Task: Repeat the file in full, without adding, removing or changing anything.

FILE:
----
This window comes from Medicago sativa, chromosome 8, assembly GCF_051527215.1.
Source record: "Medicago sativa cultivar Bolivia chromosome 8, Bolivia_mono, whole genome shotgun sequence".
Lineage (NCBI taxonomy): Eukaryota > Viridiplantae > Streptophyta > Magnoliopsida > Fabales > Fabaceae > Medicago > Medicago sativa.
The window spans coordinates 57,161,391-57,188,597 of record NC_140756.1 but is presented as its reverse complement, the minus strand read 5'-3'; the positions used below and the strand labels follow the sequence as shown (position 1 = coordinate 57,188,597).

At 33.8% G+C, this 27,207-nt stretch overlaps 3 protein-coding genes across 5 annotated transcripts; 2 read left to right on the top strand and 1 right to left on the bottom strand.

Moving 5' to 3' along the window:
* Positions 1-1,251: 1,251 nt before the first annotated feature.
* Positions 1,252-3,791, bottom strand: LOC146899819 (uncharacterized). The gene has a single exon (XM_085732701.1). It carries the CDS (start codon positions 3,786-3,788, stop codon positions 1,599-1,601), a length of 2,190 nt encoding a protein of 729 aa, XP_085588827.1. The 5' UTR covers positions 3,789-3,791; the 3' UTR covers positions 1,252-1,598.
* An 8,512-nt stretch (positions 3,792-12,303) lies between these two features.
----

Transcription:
This window comes from Medicago sativa, chromosome 8, assembly GCF_051527215.1.
Source record: "Medicago sativa cultivar Bolivia chromosome 8, Bolivia_mono, whole genome shotgun sequence".
Lineage (NCBI taxonomy): Eukaryota > Viridiplantae > Streptophyta > Magnoliopsida > Fabales > Fabaceae > Medicago > Medicago sativa.
The window spans coordinates 57,161,391-57,188,597 of record NC_140756.1 but is presented as its reverse complement, the minus strand read 5'-3'; the positions used below and the strand labels follow the sequence as shown (position 1 = coordinate 57,188,597).

At 33.8% G+C, this 27,207-nt stretch overlaps 3 protein-coding genes across 5 annotated transcripts; 2 read left to right on the top strand and 1 right to left on the bottom strand.

Moving 5' to 3' along the window:
* Positions 1-1,251: 1,251 nt before the first annotated feature.
* Positions 1,252-3,791, bottom strand: LOC146899819 (uncharacterized). The gene has a single exon (XM_085732701.1). It carries the CDS (start codon positions 3,786-3,788, stop codon positions 1,599-1,601), a length of 2,190 nt encoding a protein of 729 aa, XP_085588827.1. The 5' UTR covers positions 3,789-3,791; the 3' UTR covers positions 1,252-1,598.
* An 8,512-nt stretch (positions 3,792-12,303) lies between these two features.